The American Dream and Ideology in the Road Runner Cartoon
Posted Wednesday, November 30, 2011 1:20 PM
The premise of the Road Runner/Wile E. Coyote cartoon is that of a nature show, an organism attempting to satisfy its biological needs. Struck with hunger, Wile E. Coyote goes out into the world, tracks and chases down his food. However, he does not possess the proper physical attributes to catch his prey, the Road Runner -- he is simply not fast enough. The gimmick is that he acquires some tools, machines, whatever may be at his disposal, in order to make up for this lack. The joke on Wile E. Coyote is, much to the amusement of the spectator, the technologies fail, resulting in his numerous, and at times gruesome, “deaths.”
While the plot certainly goes under many different configurations, it is starkly repetitive: The same roles are occupied and performed. For contrast, Bugs Bunny or Mickey Mouse go on different adventures, occupying different character roles, sometimes a sailor, a cowboy at others. So despite the redundancy, what intrigues the viewer?
The pragmatic answer would be that the humor is drawn from the different kinds of instruments Wile E. Coyote uses, the increasing grandiosity of those technologies, the different forms of deaths he undergoes, the necessary physical exaggeration of the actions due to a lack of dialogue, and so on. But rather than taking this cartoon as mere entertainment for the family, it also raises important issues lying in the heart of the unease in our culture.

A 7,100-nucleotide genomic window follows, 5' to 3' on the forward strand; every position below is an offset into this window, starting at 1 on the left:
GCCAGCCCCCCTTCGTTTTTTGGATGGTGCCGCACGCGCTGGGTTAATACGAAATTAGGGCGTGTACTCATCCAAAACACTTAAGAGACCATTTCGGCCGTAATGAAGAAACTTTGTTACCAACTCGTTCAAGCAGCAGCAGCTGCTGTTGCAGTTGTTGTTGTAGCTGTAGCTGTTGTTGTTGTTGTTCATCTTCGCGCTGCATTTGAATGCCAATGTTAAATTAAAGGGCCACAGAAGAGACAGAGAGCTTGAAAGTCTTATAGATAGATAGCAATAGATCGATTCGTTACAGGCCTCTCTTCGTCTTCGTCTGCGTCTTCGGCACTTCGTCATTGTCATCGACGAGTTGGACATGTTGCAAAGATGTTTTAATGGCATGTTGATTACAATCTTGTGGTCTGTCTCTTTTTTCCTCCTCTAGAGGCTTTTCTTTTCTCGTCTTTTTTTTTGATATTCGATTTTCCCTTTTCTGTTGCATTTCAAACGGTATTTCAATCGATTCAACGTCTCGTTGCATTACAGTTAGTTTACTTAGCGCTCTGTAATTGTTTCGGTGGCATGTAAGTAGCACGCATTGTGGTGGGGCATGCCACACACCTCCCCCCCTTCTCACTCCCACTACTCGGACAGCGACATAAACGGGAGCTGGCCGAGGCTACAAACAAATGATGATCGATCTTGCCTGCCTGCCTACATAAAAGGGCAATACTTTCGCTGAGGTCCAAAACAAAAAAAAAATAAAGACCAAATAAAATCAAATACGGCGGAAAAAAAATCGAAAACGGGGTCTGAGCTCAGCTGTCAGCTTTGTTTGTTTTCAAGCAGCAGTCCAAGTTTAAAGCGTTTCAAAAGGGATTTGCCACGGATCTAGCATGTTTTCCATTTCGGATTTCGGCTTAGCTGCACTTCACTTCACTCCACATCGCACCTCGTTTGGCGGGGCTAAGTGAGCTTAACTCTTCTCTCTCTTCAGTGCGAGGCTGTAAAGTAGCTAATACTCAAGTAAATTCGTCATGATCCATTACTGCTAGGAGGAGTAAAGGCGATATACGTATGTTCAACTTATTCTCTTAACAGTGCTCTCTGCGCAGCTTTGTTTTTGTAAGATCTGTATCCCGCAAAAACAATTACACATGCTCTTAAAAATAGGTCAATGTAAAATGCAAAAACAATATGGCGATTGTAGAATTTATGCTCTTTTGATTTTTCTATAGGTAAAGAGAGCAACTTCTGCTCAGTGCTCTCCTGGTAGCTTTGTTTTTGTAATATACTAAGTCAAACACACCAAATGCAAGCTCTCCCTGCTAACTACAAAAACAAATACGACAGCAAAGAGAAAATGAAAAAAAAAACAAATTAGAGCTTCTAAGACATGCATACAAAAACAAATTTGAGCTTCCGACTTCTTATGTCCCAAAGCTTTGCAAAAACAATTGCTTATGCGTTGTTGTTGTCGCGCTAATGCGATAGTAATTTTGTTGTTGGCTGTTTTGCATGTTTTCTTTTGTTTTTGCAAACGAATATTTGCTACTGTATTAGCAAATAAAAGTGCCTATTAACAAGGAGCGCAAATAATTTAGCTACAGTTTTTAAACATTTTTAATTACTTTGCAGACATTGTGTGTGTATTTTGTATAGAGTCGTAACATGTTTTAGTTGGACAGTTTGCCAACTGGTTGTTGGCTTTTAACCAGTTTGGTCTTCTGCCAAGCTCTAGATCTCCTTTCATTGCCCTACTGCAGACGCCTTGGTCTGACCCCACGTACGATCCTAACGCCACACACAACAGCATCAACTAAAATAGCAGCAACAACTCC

Douglas R. Bruce of John Carroll University, in a 2001 paper (“Notes Towards a Rhetoric of Animation: The Road Runner as Cultural Critique” Critical Studies in Media Communication 18.2, 2001), contends that the Roadrunner cartoon criticizes America’s over-reliance on technology through a retelling of the Myth of Sisyphus. As the story goes, Sisyphus, due to his hubris against the gods, is sentenced to roll a large boulder up a hill, only to have it fall down the hillside upon reaching the top, for eternity. Americans and the coyote are similarly condemned to search for and develop ever-more grandiose mechanisms to fulfill basic needs. This absurd condition is resolved by a return to the wild for the coyote, as Professor Bruce claims the former “could catch his prey without assistance.” For Americans, it would be to abandon this quest to dominate nature through technological prowess.